Intake and Valve Covers - Powder Coating <P>

Intake and Valve Covers - Powder Coating

Mo and I have recently revived our "project car" and have a few relevant details to report. It is an 87 S4 Auto we bought months back and have gone through virtually all systems. It has been running (strong) for a week now and one of the areas that we took on was the valve covers and manifold. They were horrible. Brownish valve covers and chunks peeling off the manifold the size of silver dollars. Since we had everything else apart, we pulled the manifold and valve covers and visited an excellent powder coater here in Wichita, KS that I have had experience with before. After a little trial and error, we got to the final product, which is bead peening twice for prep (prep is all important here), leaving the inside of the manifold raw but peened smooth, and coating the inside and outside of the valve covers. Note that the bearings for the infamous flap must be either removed (difficult) or effectively masked off so no damage will come to them. We did this by inserting bolts and washers and then taping off with some tricky hi-temp powder coating type masking tape (they had this). Of course all interior surfaces of the manifold and side plates were masked. We (with help from this list, thanks Walt and David) determined that the inside of the manifold is too full of nooks and crannies for anyone to expect good coverage and eventually something would let loose. So we went raw. The inside surfaces of the manifold were eventually peened and smoothed out to be very clean...I was satisfied.

Cost was like $250 for the whole job...not too bad. There were dozens of colors (for you fancy guys) but we went with a pretty basic bright silver that looks great. Powder coating is practically bulletproof and I was surprised at the finish and how tough it was when we re-installed all the pieces. I don't think paint will ever be that tough.

Now I know that many are skeptical of the process, especially on interior surfaces like what we did with the valve covers. I asked our guys how many valve covers they have done, how long have they lasted, etc. We got very convincing replies like 10 years with no problems, etc. We saw their complete display of powder coated coil springs, leaf springs and many other items that see harsh duty. I had it done to all the metal on a boat seven years ago and it is still pristine, even on the cleats and rails. I am not too worried. I will do a follow up post when we take the covers off in six months to inspect them. Again, prep (removing ALL oil, dirt, sludge, grime and deposits) is key to the coating sticking properly. The first time with insufficient prep, the valve covers came back with a few spots like bubbles over any oil or grime that remained, you could work a bit and scrape some off with a knife. That's why they went back. Second time was perfect, baked on like a molded piece of metal with no loose areas.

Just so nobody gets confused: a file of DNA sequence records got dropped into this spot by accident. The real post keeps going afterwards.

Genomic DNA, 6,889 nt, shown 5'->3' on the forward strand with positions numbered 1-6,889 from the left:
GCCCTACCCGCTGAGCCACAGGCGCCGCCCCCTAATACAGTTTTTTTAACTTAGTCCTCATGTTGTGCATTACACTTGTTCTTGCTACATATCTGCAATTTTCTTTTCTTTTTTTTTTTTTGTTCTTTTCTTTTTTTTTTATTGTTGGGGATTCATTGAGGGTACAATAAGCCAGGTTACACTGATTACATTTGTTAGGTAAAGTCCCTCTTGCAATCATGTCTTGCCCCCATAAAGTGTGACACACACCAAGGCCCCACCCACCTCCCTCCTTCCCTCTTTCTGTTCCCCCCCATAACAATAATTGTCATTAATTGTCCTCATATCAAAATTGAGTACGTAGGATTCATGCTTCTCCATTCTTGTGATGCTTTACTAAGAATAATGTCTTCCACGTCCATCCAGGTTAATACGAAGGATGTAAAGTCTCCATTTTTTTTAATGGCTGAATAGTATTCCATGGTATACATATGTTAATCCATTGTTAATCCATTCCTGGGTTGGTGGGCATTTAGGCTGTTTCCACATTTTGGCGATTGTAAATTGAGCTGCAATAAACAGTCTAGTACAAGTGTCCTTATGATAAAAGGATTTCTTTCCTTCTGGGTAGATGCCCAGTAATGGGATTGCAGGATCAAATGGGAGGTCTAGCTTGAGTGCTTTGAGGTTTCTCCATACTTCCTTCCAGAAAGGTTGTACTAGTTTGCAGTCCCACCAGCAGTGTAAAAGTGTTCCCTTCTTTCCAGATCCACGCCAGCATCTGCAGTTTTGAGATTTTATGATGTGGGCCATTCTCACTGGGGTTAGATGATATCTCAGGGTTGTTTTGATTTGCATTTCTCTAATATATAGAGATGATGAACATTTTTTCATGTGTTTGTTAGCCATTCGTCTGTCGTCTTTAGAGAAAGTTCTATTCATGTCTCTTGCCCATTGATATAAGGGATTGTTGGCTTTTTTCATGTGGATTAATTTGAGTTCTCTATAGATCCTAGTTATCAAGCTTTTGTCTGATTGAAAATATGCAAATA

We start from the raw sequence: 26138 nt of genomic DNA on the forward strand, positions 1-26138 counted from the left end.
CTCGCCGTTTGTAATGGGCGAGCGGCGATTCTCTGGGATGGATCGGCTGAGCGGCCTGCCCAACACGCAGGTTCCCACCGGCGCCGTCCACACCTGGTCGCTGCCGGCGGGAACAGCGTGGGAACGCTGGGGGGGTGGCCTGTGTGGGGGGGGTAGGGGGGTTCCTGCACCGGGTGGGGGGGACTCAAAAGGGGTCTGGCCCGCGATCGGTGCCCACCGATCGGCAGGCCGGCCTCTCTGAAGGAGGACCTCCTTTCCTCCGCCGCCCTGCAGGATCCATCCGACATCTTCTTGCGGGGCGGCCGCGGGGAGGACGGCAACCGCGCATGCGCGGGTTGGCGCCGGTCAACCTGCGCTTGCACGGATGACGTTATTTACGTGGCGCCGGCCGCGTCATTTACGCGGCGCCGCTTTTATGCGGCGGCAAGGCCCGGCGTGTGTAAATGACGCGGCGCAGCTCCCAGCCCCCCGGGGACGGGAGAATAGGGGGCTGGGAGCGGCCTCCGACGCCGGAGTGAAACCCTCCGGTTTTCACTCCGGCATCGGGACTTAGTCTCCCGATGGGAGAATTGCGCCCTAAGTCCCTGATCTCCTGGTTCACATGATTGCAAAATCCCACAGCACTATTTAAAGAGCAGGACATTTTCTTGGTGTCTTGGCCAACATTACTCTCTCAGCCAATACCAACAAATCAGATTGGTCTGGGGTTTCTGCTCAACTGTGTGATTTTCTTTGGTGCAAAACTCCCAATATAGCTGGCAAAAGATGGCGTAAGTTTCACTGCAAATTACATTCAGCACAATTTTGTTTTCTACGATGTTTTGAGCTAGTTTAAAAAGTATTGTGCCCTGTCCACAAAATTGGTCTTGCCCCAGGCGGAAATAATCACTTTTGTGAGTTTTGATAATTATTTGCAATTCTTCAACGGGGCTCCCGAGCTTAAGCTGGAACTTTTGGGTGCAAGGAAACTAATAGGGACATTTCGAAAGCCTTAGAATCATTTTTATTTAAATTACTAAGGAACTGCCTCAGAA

Anyone wanting info on this can email me. As usual, proceed at your own risk, etc.


Marc White traveler@southwind.net http://www.goimi.com
928 Owners Club Charter Member http://www.928s4vr.com/928OC.html
PCA Member Wichita Region Porsche pix http://www.denari.com/marc

81 928 Weinrotmetallic/Black Auto 80,000 miles
88 928 S4 Schwarz/Maroon 5 speed 92,000 miles
87 928 S4 Guards Red/Black Auto 94,000 miles Project car with Mo

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